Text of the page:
Most companies deal with a lot of data, but many aren't making using that data to drive smarter decisions or explore new opportunities. Knowledge Graphs can help companies extract insights from data they generate. Knowledge Graphs have been around for quite some time, but gained popularity after Google implemented them in search engines. Gartner identified Knowledge Graphs as one of the emerging technologies in its Hype Cycle for Artificial Intelligence. Knowledge Graphs can be used by businesses of all sizes to make data easily accessible and searchable.
In simple terms, a Knowledge Graph represents a collection of interlinked entities. The use of semantic metadata (descriptions) adds context which can then be processed by humans or AI algorithms.
How Google and LinkedIn Use Knowledge Graphs
To understand how Knowledge Graphs are being used by businesses, it's best to start with Google’s implementation of its Knowledge Graph. Google uses its Knowledge Graph to answer very specific questions and displays answers on its search result page. Since Google doesn't' have content of its own, the information is retrieved from structured, interlinked, and authoritative sources across the web. The Knowledge Graph is also used to answer voice queries made through Google Assistant and Google Home.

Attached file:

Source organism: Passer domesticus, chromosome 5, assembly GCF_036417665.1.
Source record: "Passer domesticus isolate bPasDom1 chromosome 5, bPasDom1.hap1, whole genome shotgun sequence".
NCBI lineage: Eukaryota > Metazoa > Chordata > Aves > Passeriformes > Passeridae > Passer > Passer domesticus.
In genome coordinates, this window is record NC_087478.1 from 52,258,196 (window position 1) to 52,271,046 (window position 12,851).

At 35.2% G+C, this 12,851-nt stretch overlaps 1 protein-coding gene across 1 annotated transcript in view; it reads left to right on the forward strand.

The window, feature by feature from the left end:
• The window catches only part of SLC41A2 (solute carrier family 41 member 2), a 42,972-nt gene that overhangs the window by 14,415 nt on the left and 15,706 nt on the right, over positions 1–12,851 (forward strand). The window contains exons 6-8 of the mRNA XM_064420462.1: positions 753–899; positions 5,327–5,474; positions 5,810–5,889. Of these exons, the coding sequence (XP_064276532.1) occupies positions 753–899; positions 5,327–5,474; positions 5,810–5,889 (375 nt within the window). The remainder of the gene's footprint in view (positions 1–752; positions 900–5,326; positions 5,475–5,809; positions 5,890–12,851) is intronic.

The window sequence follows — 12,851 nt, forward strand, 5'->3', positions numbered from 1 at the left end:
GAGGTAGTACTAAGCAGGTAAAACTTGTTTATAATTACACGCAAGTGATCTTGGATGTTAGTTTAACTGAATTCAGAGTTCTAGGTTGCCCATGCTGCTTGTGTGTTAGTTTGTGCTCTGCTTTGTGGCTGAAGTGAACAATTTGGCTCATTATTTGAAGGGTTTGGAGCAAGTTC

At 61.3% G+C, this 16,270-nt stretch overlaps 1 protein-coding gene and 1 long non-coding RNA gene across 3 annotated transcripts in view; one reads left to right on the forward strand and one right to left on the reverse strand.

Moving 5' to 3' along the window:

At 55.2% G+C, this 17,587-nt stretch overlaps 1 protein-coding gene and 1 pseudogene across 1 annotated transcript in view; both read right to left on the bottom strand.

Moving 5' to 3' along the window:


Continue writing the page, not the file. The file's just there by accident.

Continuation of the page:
LinkedIn on the other hand is a social network for professionals, its Knowledge Graph consists of entities such as "members" and has interlinked information about them such as “skills”, “jobs”, “companies”, “geographical location” etc. The relationships between these entities (such as “member” and “skill”) is what LinkedIn's Knowledge Graph is built on. Together, the “entities” and “relationships” between them form the basis of the LinkedIn ecosystem. This helps LinkedIn enhance its recommendations, search results, monetization, consumer products, and business analytics.
However, it is not just the big tech companies that can implement Knowledge Graphs, any company with a large amount of data stands to benefit from Knowledge Graphs.
How Knowledge Graphs Improve Business Efficiency
Ensures Data-Driven Decisions
A lot of data within an organization is unstructured, which makes it difficult for businesses to utilize it meaningfully. Even when data is structured, it's stored in data silos presenting only a partial picture which can lead to poor decisions. By creating a domain-specific web of information, information can be found much faster and better decisions can be made with a full picture view of all relevant data.
Makes Knowledgebase Available to Employees
In many organizations, knowledge sharing is important for employee development. A Knowledge Graph of semantically connected internal assets helps employees discover relevant information. Based on factors such as skill-level, interest, location, etc. a knowledge graph makes content easy to find.
Creates Foundation For AI Solutions
Knowledge Graphs can play a significant role in implementing AI strategy. It's well known that Google's search engine is driven by AI, but it's important to note that Google had already implemented it's first Knowledge Graph in 2012. While tech giants may utilize Knowledge Graphs for services like Google Assistant, Siri, and Alexa, businesses can benefit by using AI-powered Knowledge Graphs at a much smaller scale, for instance to power customer service chatbots, RPA bots or internal virtual assistants.